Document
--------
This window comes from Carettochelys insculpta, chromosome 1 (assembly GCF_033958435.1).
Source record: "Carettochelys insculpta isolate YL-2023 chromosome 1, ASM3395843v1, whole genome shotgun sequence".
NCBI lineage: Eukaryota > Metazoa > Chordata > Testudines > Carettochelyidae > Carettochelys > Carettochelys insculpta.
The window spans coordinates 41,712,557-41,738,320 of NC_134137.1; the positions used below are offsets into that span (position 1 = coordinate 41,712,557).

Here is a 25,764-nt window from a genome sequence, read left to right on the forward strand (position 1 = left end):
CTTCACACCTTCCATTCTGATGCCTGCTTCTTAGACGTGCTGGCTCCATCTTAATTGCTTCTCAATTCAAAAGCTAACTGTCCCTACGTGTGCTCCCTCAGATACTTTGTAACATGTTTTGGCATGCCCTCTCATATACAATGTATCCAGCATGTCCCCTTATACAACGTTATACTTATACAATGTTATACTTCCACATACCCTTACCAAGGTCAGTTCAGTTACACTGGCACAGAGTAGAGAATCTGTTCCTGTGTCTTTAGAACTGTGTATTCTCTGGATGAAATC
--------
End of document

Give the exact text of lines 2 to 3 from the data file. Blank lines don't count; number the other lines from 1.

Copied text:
Source record: "Carettochelys insculpta isolate YL-2023 chromosome 1, ASM3395843v1, whole genome shotgun sequence".
NCBI lineage: Eukaryota > Metazoa > Chordata > Testudines > Carettochelyidae > Carettochelys > Carettochelys insculpta.